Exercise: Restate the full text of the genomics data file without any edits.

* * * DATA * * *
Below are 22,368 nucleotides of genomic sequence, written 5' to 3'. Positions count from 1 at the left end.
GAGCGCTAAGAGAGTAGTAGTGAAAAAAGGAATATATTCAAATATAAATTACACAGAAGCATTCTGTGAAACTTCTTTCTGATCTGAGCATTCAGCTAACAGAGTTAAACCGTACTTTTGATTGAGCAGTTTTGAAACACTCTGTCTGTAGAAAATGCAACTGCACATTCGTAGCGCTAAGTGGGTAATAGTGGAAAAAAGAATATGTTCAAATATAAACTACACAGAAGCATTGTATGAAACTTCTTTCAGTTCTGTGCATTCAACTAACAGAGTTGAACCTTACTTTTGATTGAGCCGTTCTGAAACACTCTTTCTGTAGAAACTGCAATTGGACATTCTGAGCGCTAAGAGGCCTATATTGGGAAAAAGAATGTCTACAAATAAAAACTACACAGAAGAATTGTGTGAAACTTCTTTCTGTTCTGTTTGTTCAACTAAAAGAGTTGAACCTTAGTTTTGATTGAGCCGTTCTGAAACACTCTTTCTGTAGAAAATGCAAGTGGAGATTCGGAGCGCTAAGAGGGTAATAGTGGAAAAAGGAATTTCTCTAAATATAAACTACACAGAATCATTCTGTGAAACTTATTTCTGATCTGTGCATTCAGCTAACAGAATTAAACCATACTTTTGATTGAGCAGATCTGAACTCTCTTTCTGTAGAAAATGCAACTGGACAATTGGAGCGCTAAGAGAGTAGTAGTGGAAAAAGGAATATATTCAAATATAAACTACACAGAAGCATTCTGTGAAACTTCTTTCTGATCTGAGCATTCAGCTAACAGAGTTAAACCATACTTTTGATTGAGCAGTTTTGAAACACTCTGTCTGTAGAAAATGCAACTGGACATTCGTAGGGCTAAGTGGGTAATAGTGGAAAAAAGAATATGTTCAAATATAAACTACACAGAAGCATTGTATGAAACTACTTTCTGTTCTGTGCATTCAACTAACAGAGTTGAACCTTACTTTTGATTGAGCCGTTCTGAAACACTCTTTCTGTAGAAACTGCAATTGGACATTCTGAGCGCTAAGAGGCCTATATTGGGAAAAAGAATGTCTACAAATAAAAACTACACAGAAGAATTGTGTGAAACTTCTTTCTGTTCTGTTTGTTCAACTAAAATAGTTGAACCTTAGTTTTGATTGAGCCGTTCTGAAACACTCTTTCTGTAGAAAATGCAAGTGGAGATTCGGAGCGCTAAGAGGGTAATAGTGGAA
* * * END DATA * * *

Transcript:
Below are 22,368 nucleotides of genomic sequence, written 5' to 3'. Positions count from 1 at the left end.
GAGCGCTAAGAGAGTAGTAGTGAAAAAAGGAATATATTCAAATATAAATTACACAGAAGCATTCTGTGAAACTTCTTTCTGATCTGAGCATTCAGCTAACAGAGTTAAACCGTACTTTTGATTGAGCAGTTTTGAAACACTCTGTCTGTAGAAAATGCAACTGCACATTCGTAGCGCTAAGTGGGTAATAGTGGAAAAAAGAATATGTTCAAATATAAACTACACAGAAGCATTGTATGAAACTTCTTTCAGTTCTGTGCATTCAACTAACAGAGTTGAACCTTACTTTTGATTGAGCCGTTCTGAAACACTCTTTCTGTAGAAACTGCAATTGGACATTCTGAGCGCTAAGAGGCCTATATTGGGAAAAAGAATGTCTACAAATAAAAACTACACAGAAGAATTGTGTGAAACTTCTTTCTGTTCTGTTTGTTCAACTAAAAGAGTTGAACCTTAGTTTTGATTGAGCCGTTCTGAAACACTCTTTCTGTAGAAAATGCAAGTGGAGATTCGGAGCGCTAAGAGGGTAATAGTGGAAAAAGGAATTTCTCTAAATATAAACTACACAGAATCATTCTGTGAAACTTATTTCTGATCTGTGCATTCAGCTAACAGAATTAAACCATACTTTTGATTGAGCAGATCTGAACTCTCTTTCTGTAGAAAATGCAACTGGACAATTGGAGCGCTAAGAGAGTAGTAGTGGAAAAAGGAATATATTCAAATATAAACTACACAGAAGCATTCTGTGAAACTTCTTTCTGATCTGAGCATTCAGCTAACAGAGTTAAACCATACTTTTGATTGAGCAGTTTTGAAACACTCTGTCTGTAGAAAATGCAACTGGACATTCGTAGGGCTAAGTGGGTAATAGTGGAAAAAAGAATATGTTCAAATATAAACTACACAGAAGCATTGTATGAAACTACTTTCTGTTCTGTGCATTCAACTAACAGAGTTGAACCTTACTTTTGATTGAGCCGTTCTGAAACACTCTTTCTGTAGAAACTGCAATTGGACATTCTGAGCGCTAAGAGGCCTATATTGGGAAAAAGAATGTCTACAAATAAAAACTACACAGAAGAATTGTGTGAAACTTCTTTCTGTTCTGTTTGTTCAACTAAAATAGTTGAACCTTAGTTTTGATTGAGCCGTTCTGAAACACTCTTTCTGTAGAAAATGCAAGTGGAGATTCGGAGCGCTAAGAGGGTAATAGTGGAA